Boston High School: Mike Lofton

ESPNBoston's MIAA All-State Boys Basketball Team

March, 25, 2011

Guard – Samir McDaniels, Sr., New Mission
The 6-foot-3 McDaniels was the steady hand that rocked the Titans' Division 2 state championship season. He averaged 18.8 points, 12.7 rebounds and 3.1 steals as the Titans became the first team in MIAA history to win the Division 4 and Division 2 titles in back to back seasons. McDaniels recently committed to the University of New Haven for next fall.

Guard – Pat Connaughton, Sr., St. John’s Prep
The Notre Dame-bound Connaughton, currently ranked No. 96 in the ESPNU 100, once again saved his best performances for the postseason as the Eagles won the Division 1 state championship for the first time in school history. Connaughton averaged 21.8 points, 17 rebounds and 6.5 assists and took home the Massachusetts Gatorade Player of the Year award. Connaughton, who will play both baseball and basketball for the Fighting Irish next year, is ranked No. 77 in Baseball America's list of Top 100 high school prospects.

Forward – Richard Rodgers, Sr., St. John’s (Shrewsbury)
Considered one of the best athletes to come out of Central Mass in the last two decades, the 6-foot-5, 235-pound Rodgers was a monster in all facets of the game as the Pioneers made their fourth straight appearance in the Division 1 state final. The senior, who will continue his football career next fall at Cal as a tight end, averaged 17.8 points, 10.8 rebounds, 4.5 blocks, 4.1 steals and 3.4 assists in his final season in Shrewsbury. He is also the son of Holy Cross defensive coordinator and former Cal great Richard Rodgers, and the cousin of Buffalo Bills cornerback Jairus Byrd.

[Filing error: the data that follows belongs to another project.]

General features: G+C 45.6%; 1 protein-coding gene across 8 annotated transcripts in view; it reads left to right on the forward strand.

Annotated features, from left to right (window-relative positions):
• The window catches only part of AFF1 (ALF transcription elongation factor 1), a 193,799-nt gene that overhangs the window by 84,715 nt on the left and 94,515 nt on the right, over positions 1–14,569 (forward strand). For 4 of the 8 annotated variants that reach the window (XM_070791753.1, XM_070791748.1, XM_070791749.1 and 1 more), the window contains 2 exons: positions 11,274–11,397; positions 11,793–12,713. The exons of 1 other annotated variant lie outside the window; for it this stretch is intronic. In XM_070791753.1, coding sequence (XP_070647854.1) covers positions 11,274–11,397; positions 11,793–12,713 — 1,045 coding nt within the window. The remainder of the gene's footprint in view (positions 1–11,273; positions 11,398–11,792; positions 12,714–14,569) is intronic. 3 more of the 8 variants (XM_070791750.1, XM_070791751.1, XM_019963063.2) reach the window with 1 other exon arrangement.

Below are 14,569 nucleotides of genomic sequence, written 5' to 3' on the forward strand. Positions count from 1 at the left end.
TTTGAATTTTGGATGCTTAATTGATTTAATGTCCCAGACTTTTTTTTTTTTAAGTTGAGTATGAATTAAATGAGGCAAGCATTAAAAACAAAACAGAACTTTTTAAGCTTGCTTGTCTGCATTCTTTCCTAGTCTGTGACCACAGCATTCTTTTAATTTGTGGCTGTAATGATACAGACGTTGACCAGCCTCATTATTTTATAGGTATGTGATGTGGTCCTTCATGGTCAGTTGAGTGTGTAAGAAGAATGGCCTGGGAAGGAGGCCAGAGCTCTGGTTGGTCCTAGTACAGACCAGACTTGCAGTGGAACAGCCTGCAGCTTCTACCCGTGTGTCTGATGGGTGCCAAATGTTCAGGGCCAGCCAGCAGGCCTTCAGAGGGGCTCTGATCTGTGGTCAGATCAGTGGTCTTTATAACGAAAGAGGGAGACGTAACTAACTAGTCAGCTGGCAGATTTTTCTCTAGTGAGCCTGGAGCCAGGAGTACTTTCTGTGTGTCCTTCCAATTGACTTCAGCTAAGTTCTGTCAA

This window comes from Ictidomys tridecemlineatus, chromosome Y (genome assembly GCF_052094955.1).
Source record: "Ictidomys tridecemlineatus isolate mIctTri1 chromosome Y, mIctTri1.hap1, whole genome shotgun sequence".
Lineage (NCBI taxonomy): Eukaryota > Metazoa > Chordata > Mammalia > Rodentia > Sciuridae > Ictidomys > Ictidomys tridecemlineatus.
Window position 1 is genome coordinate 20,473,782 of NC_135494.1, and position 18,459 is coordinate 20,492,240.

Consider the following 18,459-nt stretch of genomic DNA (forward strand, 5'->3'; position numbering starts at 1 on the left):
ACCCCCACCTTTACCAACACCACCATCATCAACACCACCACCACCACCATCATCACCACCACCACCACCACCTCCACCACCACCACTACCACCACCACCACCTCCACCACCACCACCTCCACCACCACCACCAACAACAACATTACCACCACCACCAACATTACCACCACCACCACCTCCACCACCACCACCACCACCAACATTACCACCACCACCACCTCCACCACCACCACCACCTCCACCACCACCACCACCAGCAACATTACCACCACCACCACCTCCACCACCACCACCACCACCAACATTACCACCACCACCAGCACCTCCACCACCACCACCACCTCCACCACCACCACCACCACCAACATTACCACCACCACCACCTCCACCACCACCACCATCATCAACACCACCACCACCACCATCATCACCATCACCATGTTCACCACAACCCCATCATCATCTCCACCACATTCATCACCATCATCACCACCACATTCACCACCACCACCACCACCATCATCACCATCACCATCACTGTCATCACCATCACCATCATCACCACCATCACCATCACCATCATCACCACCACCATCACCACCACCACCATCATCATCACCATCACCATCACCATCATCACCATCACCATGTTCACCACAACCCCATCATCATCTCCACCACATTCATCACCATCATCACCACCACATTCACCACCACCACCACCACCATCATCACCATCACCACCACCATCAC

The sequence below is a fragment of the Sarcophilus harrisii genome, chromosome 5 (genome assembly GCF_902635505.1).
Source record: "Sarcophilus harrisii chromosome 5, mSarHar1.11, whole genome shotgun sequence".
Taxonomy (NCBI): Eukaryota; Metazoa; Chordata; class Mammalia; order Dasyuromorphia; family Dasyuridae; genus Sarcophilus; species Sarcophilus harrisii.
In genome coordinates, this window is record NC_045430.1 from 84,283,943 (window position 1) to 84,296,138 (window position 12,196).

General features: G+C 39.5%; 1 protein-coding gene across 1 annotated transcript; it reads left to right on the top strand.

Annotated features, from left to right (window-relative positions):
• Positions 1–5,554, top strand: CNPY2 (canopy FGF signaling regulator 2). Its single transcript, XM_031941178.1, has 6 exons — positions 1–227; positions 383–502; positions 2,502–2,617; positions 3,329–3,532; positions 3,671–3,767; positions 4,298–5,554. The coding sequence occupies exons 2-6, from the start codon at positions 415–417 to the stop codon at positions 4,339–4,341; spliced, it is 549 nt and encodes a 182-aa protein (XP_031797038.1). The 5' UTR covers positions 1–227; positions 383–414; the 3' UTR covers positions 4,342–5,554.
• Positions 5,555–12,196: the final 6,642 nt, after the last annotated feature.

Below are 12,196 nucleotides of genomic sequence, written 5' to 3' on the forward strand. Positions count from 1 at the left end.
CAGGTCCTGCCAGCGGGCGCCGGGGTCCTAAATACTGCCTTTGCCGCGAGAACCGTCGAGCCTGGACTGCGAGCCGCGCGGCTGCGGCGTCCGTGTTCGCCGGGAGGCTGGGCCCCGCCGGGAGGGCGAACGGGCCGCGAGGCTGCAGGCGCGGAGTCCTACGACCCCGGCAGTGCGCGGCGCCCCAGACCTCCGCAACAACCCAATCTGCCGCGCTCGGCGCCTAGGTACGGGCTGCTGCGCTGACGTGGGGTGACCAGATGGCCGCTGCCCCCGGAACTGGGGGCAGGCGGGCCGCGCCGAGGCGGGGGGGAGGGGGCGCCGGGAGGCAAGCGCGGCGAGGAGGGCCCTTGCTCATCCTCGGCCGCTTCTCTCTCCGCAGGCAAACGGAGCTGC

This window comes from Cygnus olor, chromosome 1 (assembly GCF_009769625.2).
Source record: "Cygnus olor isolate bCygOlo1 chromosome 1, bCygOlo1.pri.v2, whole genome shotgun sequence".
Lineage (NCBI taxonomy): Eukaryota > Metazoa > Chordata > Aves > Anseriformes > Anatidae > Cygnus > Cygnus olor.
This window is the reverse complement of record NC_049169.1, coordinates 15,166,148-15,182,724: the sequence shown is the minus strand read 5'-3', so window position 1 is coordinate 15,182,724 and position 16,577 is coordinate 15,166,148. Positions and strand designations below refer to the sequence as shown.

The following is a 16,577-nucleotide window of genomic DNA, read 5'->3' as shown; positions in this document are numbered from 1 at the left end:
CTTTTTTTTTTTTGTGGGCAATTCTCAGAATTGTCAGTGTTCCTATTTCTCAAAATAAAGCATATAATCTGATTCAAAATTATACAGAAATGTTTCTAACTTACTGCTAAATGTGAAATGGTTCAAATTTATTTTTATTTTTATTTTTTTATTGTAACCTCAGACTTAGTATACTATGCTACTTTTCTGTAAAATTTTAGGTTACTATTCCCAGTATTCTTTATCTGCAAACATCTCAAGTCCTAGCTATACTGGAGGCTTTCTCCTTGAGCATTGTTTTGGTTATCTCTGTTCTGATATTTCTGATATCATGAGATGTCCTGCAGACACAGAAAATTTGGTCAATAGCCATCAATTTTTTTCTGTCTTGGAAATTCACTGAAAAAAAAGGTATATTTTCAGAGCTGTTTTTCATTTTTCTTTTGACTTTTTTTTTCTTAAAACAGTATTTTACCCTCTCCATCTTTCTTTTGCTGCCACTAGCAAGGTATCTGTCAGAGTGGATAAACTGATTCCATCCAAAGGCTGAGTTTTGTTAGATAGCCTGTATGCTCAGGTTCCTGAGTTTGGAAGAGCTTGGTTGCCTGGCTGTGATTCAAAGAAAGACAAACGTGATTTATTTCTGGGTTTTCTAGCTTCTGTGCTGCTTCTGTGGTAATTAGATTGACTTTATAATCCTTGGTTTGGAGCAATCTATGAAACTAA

Forward – Jake Layman, Jr., King Philip
The 6-foot-7 Layman lived up to his potential high-major billing in his junior season with the Warriors, helping them end a 15-year postseason drought and set a school single-season record for wins (17) before bowing out in the Division 2 South finals. Layman averaged 24.6 points, 13.6 rebounds, 4.6 blocks, 3.1 steals and 2.3 assists; he also took home Hockomock League MVP honors. Layman's 1,196 points at KP are the most by any boy in school history. He currently holds offers from UMass, Providence, Boston College, Notre Dame, Texas A&M and Brigham Young.